ters, and, upon the whole, a very chaste and spi
rited performance, such as seldom can he seen
in country theatres.
We must here take notice of a circumstance
which does great credit to the Salisbury audi
ence, that is, the great ardor with which they
received the virtuous and noble sentiments so
frequent in Mr. Cohnan's writings. We never
heard more general and animated plaudits in our
little theatre, than during the scene in which
Zekiel so spiritedly resents the dishonorable
conduct of Dick Dowlas, or where Dick so gen
erously atones for the injury he has done Cicely,
as well as in many other instances. Whilst
such be the feelings excited by the Drama, it ii
what it was intended to be, a school for virtue.
The proceeds of the theatre are applied to the
noble purposes of education; to perpetuate the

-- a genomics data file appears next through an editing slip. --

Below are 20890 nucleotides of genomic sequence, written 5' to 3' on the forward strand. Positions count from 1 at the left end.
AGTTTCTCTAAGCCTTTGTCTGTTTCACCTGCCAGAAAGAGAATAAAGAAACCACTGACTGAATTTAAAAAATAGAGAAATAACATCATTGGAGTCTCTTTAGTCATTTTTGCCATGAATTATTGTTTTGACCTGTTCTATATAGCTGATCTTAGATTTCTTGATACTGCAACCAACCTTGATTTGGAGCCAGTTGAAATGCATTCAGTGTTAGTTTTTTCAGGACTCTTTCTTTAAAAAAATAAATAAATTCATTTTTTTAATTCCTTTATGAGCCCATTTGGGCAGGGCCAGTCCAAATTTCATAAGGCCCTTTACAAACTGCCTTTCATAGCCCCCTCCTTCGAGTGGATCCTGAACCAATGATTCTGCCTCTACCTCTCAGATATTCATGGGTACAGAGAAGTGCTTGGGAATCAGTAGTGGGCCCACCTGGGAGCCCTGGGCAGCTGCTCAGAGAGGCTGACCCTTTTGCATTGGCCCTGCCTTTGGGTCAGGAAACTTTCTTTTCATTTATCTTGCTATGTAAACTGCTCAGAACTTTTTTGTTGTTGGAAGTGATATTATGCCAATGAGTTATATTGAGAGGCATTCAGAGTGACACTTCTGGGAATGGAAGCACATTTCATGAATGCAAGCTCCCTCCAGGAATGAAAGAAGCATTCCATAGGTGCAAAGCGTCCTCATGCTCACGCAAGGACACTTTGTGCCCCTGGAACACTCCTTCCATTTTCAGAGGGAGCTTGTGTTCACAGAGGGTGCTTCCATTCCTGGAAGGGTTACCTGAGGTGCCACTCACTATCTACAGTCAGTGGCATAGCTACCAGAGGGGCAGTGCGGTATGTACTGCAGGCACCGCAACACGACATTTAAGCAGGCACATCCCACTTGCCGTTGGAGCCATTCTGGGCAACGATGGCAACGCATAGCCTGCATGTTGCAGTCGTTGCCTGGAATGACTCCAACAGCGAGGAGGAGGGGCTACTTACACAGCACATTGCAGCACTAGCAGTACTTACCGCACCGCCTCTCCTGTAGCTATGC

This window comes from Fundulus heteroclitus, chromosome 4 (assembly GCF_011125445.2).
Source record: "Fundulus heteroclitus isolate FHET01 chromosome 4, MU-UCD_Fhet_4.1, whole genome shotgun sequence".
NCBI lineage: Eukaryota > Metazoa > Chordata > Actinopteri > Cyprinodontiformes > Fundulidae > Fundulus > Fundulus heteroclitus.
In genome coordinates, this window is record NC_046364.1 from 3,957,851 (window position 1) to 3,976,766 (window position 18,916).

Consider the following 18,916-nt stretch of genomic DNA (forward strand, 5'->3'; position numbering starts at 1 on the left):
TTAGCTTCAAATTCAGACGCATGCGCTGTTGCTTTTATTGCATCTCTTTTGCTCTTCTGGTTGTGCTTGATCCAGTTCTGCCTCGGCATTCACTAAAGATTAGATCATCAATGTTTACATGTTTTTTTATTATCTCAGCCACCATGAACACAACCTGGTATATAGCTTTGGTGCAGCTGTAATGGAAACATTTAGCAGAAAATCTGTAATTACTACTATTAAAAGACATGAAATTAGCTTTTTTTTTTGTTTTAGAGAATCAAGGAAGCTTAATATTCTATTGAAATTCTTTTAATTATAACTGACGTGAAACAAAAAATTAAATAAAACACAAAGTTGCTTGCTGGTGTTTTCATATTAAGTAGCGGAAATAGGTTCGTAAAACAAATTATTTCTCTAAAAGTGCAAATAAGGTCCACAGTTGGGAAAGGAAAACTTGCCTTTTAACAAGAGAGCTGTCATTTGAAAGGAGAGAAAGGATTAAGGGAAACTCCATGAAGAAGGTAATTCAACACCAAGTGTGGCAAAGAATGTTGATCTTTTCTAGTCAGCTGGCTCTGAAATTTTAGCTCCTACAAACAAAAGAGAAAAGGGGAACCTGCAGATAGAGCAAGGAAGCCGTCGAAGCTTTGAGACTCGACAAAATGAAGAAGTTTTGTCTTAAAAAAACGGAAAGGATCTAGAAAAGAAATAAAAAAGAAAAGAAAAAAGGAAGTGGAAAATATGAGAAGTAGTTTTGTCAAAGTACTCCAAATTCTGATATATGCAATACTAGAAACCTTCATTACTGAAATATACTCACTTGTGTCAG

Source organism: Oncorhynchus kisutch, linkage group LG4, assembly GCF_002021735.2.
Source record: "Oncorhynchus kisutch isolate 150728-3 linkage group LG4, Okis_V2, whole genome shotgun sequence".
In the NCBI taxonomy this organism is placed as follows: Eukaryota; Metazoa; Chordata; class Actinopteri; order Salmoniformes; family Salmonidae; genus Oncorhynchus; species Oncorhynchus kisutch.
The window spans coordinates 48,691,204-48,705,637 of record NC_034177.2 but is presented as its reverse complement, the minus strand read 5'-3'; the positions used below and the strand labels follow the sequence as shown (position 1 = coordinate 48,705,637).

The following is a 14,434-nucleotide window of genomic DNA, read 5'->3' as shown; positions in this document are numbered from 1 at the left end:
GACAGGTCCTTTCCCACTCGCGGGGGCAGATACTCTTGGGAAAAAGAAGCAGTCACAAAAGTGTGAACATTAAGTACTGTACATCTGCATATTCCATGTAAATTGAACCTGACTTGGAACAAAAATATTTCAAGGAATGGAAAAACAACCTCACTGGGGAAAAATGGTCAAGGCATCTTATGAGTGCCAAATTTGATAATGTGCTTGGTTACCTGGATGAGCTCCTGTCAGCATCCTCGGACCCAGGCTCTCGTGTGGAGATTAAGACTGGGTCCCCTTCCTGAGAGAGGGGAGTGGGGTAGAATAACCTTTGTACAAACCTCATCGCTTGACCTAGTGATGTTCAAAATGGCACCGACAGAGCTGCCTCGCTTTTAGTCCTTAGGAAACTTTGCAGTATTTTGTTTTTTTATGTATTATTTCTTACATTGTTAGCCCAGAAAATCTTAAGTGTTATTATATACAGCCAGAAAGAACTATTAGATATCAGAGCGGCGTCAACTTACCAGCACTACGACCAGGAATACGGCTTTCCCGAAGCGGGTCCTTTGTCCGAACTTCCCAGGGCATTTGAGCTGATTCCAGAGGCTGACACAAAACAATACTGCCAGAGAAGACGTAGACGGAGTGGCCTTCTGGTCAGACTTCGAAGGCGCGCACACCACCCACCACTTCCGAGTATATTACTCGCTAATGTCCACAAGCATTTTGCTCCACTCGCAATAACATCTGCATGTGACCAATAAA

benefits which we derive from our excellent A
cademies ; and the management of the perform
ances is wholly in the hands cf the Trustees.
While this is the case, wc wish, with all our
hearts, our theatre may he encouraged.
Wc are requested by the Trustees to mention,
that on Friday, the 12th instant, will be perfor
med, by the young gentlemen of the town, for
the benefit of the Salisbury Academics, the inti
Mcal drama, " The Lady and the Devil also,
'Tis all a farce."
The Bankrupt Bill has been rejected in
the House of Representatives by a ma
jority of 27 the vote being 72 in favor
of the Bill, and 99 against it. Now that
this fruitful subject of debate has been
disposed of, it is to be hoped Congress
will begin to do something, and not let
the whole session evaporate in sound
Thus far they have talked ; hereafter let
A late New-Haven paper concludes
some remarks cn the spirit of internal
improvement which is developing itself
in thc State of Connecticut, with the fol
It is interesting to observe how great
and useful improvements, like the arts
and sciences, tend to cluster together.
The citizens of Connecticut have recently
rflccted a great moral and political change
in thc state by defining, securing and per
petuating their liberties in a Constitution,
grounded on the best principles which the
experience of ages could suggest. The
adoption of that instrument has been fol